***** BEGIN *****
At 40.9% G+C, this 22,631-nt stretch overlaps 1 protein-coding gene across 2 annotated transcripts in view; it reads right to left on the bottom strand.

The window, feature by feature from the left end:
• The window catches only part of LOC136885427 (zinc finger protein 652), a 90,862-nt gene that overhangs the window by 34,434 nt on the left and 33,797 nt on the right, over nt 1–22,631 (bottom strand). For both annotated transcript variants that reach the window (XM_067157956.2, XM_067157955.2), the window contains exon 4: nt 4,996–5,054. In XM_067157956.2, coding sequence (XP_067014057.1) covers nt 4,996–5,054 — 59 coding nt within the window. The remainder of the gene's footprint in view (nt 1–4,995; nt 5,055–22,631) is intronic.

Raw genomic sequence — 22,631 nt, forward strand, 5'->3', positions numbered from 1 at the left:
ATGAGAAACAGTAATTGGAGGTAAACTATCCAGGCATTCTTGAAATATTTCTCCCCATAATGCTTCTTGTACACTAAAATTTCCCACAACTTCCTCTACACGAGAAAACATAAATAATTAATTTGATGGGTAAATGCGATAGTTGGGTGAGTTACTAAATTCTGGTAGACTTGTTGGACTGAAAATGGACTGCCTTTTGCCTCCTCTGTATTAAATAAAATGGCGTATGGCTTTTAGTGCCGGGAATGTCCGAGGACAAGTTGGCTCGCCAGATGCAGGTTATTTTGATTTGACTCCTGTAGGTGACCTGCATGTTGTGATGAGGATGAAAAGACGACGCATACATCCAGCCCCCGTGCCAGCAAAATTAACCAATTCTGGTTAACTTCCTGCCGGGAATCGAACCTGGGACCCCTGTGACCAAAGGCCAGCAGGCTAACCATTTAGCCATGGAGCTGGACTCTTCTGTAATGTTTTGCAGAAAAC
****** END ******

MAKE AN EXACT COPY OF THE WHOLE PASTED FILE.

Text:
At 40.9% G+C, this 22,631-nt stretch overlaps 1 protein-coding gene across 2 annotated transcripts in view; it reads right to left on the bottom strand.

The window, feature by feature from the left end:
• The window catches only part of LOC136885427 (zinc finger protein 652), a 90,862-nt gene that overhangs the window by 34,434 nt on the left and 33,797 nt on the right, over nt 1–22,631 (bottom strand). For both annotated transcript variants that reach the window (XM_067157956.2, XM_067157955.2), the window contains exon 4: nt 4,996–5,054. In XM_067157956.2, coding sequence (XP_067014057.1) covers nt 4,996–5,054 — 59 coding nt within the window. The remainder of the gene's footprint in view (nt 1–4,995; nt 5,055–22,631) is intronic.

Raw genomic sequence — 22,631 nt, forward strand, 5'->3', positions numbered from 1 at the left:
ATGAGAAACAGTAATTGGAGGTAAACTATCCAGGCATTCTTGAAATATTTCTCCCCATAATGCTTCTTGTACACTAAAATTTCCCACAACTTCCTCTACACGAGAAAACATAAATAATTAATTTGATGGGTAAATGCGATAGTTGGGTGAGTTACTAAATTCTGGTAGACTTGTTGGACTGAAAATGGACTGCCTTTTGCCTCCTCTGTATTAAATAAAATGGCGTATGGCTTTTAGTGCCGGGAATGTCCGAGGACAAGTTGGCTCGCCAGATGCAGGTTATTTTGATTTGACTCCTGTAGGTGACCTGCATGTTGTGATGAGGATGAAAAGACGACGCATACATCCAGCCCCCGTGCCAGCAAAATTAACCAATTCTGGTTAACTTCCTGCCGGGAATCGAACCTGGGACCCCTGTGACCAAAGGCCAGCAGGCTAACCATTTAGCCATGGAGCTGGACTCTTCTGTAATGTTTTGCAGAAAAC